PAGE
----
responses by Douglas A. Duesing, Product Manager – Air Springs, Industrial & Off-Highway, ContiTech
[TECH OF THE FUTURE] Where is the heavy-duty vehicle industry lagging technologically?
In the Agriculture Industry segment of Seeders & Planters, a cost-effective technology solution is lagging for providing the right down force on each row unit to provide the right seed depth for every row and any condition. Down force is by far the most common issue that goes unaddressed, but which has a profound effect on crop yield. The conditions of the row can be caused by any number of factors including:
- Agronomy of soil – different soil types require different down forces for seed depths
- Water in soil – heavy moisture content conditions or dry, crusty fields
- Topography of field – rolling terrain with hills and valleys or flat fields
- Condition of field or row – wheel tracks, old road beds, clay knobs, headlands or soil
Current aftermarket solutions that the OEMs are partnering with, or currently designing, in order to match the correct down force with field conditions involve the use of hydraulic actuators with feedback for individual row control. This boasts the ability to sense down force at ‘military precision’, or up to 200 times/second, and can adjust this force in fractions of a second. Unfortunately, at a time when commodity prices are a one-third of what they were three years ago, this solution comes at a premium of three times the cost of an air-driven system. And is this type of precision from hydraulics required for in the field adjustment? The real issue is a misunderstanding of the capabilities of existing pneumatic technologies.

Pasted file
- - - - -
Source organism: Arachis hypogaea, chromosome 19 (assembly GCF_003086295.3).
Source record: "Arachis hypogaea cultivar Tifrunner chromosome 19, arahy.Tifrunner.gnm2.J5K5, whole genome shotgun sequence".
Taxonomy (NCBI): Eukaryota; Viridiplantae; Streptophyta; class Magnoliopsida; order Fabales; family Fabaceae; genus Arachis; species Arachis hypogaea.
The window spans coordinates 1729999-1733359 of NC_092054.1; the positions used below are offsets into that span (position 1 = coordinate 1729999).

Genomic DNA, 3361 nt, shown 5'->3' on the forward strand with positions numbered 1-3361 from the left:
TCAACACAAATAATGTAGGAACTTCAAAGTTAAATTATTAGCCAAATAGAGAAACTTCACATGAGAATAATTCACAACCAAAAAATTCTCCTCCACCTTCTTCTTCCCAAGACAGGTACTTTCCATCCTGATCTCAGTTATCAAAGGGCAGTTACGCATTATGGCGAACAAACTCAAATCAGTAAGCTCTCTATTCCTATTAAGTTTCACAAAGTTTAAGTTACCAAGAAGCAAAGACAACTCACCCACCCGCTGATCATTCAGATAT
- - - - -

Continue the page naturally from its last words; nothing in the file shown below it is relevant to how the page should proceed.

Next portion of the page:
[TECH OF THE FUTURE] What technology breakthroughs would help to propel mobile off-road vehicles ahead?
The technology of pneumatic, or air-driven, actuators and controls is given little attention by major Planter/Seeder companies and OEMs, due to a misunderstanding of this technology. Downforce is a function of the pressure and area of the actuator (Force = pressure * Area). Because of this, any increase or decrease in pressure across the same area will likewise increase or decrease the force of the actuator.
By utilizing pressure sensors or transducers, which can sense pressure and hence down force at the same, or better sample rate as a hydraulic system (2 milliseconds or 500 times/second), these can be used as an input to an Electronic Control Unit to send a signal to a proportional regulator that can adjust every 50 milliseconds (0.050 seconds), or 20 times/second. This type of regulator, known as an ‘i-to-P’ or ‘E-to-P’ regulator accepts a current (i) or voltage (E) signal from the controller and provides an outlet pressure proportional to the inlet pressure. The pressure sensor, combined with a proportional regulator, creates a closed-loop system, not currently employed in this application. By properly applying an air spring to handle the highest maximum force seen, and eliminate the issue of compressibility with air systems, in combination with an up force air spring in the system, an upgraded ‘smart’ pneumatic down force system can be had for roughly half the price of a hydraulic version. Also, the desired and proven effect on increased yield holds true.